Congressman Weldon reiterated these statements in testimony before the Senate Judiciary Committee on September 21, 2005.
In his book Countdown to Terror, Weldon asserted that an Able Danger chart produced in 1999 identifying 9/11 hijackers Mohamed Atta, Marwan al-Shehhi, Khalid al-Mihdhar and Nawaf al-Hazmi had been presented to then-Deputy National Security Advisor Jim Steinberg. Weldon went on to claim that he had personally presented the chart to then-Deputy National Security Advisor Stephen Hadley in 2001, days after the 9/11 attacks.
He later stated that he was no longer sure that Atta's name appeared on that document.
Congressman Peter Hoekstra, who was then chairman of the House Intelligence Committee, investigated the matter at Weldon's request, was reported to have cautioned against "hyperventilating" before the completion of a "thorough" probe. Pentagon officials said they were unaware that any Able Danger material named Atta. They declined to comment on the reports as they worked to clarify the matter.
On August 14, 2005, Mike Kelly, a columnist for The (Bergen) Record (New Jersey), described a telephone interview, arranged by the staff of Rep. Curt Weldon, with a man who identified himself as a member of the Able Danger team, but asked that his name not be revealed. In the interview, the man claimed his team had identified Mohamed Atta and three other 9/11 hijackers as likely Al-Qaeda terrorists operating in the United States, but were prevented from passing this information on to the FBI by government lawyers. He also claimed he was ignored by the 9/11 Commission's staff when he approached them on two occasions to explain Able Danger's work.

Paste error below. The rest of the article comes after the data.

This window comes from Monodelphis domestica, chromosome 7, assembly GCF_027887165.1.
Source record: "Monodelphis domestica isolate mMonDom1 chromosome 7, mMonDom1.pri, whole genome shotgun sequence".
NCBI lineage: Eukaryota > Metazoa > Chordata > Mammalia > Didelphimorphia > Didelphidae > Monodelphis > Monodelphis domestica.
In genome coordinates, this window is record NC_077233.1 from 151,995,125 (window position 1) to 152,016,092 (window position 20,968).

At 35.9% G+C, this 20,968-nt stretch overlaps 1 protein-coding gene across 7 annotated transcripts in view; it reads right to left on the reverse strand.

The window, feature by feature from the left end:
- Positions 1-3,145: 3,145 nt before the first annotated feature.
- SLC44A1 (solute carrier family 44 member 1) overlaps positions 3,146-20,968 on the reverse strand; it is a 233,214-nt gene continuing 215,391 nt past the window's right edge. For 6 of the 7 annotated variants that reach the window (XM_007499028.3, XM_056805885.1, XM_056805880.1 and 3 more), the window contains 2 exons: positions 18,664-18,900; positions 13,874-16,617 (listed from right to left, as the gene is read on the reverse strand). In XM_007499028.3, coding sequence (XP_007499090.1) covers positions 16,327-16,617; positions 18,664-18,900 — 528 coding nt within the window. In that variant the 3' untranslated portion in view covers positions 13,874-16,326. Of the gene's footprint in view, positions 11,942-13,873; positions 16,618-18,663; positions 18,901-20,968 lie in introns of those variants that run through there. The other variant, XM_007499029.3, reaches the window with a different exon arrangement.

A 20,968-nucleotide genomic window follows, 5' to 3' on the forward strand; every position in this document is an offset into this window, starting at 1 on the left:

On September 15, 2005, Weldon asserted that he had identified an employee who had been ordered to destroy the 2.5 terabytes (TB) of data collected by Able Danger two years before the 9/11 attack.
A Time magazine article dated August 14, 2005, reports that Weldon admitted he is no longer sure that Atta's name was on the chart he presented to Hadley and that he was unable to verify whether this was the case, having handed over his only copy, and that a reconstruction was used for post-9/11 presentations. Weldon gave a talk at the Heritage Foundation with a chart he described as the one handed over on May 23, 2002. However, a week later he referred reporters to a recently reconstructed version of the chart in his office where, among dozens of names and photos of terrorists from around the world, there was a color mug shot of Mohammad Atta, circled in black marker.